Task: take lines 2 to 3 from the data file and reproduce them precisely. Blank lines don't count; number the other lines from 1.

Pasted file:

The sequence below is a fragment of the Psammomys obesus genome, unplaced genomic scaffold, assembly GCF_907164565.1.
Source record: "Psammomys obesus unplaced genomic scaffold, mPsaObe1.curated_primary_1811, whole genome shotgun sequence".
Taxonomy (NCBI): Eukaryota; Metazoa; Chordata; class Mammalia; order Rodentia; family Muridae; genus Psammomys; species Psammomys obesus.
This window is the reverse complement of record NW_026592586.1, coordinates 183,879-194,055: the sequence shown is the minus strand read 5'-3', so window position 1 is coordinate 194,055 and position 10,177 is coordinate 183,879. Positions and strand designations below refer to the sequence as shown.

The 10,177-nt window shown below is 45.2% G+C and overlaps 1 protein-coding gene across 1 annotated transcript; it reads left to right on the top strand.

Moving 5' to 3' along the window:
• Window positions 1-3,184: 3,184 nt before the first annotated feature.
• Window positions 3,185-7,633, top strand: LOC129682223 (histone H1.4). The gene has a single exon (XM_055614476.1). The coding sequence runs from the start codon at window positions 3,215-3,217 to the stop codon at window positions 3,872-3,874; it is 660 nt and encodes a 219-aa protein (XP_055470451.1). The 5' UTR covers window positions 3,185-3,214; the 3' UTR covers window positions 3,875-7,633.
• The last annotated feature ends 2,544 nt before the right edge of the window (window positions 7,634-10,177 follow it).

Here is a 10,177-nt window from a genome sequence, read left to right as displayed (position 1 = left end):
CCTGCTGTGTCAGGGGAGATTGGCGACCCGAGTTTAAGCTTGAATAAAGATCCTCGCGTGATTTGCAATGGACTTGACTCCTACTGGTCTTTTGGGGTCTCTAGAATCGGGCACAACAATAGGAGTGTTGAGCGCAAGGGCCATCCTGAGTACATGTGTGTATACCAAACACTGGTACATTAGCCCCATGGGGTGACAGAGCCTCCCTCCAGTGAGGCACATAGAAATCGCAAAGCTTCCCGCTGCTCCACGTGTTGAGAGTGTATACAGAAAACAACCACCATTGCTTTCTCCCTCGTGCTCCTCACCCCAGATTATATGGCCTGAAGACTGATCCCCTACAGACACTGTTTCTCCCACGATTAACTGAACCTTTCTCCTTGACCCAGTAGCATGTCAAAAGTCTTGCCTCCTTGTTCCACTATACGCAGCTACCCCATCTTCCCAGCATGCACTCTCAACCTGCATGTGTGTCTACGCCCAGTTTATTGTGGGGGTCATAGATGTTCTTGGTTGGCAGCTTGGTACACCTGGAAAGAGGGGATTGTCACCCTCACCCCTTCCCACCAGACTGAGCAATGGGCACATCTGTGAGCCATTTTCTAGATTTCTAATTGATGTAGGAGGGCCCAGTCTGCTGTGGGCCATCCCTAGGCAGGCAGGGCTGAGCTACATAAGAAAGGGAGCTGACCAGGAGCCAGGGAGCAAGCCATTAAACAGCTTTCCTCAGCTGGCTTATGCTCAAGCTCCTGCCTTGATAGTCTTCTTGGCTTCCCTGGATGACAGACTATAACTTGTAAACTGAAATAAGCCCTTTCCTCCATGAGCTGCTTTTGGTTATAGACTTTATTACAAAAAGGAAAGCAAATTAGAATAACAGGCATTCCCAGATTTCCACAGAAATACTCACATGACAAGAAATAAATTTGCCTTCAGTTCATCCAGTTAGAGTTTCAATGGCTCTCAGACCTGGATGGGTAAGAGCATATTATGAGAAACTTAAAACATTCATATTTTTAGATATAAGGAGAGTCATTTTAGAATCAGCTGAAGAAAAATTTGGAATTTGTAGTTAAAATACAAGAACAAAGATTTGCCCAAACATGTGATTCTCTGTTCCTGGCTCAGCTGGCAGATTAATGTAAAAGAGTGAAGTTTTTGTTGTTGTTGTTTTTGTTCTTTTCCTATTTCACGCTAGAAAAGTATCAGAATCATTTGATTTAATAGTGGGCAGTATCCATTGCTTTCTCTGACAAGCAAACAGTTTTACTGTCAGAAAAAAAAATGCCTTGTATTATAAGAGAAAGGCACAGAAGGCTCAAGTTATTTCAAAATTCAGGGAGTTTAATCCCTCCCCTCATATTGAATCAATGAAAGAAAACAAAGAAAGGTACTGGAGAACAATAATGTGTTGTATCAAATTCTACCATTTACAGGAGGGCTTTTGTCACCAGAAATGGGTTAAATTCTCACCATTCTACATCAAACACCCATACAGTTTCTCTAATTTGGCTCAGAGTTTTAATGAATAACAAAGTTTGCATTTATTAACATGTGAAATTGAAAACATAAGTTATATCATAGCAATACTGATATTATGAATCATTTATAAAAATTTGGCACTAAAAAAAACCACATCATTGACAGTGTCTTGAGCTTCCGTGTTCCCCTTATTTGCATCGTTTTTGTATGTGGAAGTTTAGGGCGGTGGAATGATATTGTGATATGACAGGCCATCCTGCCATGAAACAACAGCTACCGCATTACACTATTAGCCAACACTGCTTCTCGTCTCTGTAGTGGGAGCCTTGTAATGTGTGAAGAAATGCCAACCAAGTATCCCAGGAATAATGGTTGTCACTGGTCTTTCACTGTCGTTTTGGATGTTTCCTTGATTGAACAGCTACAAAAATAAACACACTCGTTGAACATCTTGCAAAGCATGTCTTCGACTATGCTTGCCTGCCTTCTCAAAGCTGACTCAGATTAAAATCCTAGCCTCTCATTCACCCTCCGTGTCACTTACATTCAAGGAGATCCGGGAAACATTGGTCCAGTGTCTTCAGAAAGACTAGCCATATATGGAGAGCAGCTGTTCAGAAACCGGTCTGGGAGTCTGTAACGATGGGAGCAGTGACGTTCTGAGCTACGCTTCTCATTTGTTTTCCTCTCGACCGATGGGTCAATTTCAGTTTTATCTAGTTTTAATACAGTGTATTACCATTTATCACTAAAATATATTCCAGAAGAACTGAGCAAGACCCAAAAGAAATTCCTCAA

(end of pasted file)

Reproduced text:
Source record: "Psammomys obesus unplaced genomic scaffold, mPsaObe1.curated_primary_1811, whole genome shotgun sequence".
Taxonomy (NCBI): Eukaryota; Metazoa; Chordata; class Mammalia; order Rodentia; family Muridae; genus Psammomys; species Psammomys obesus.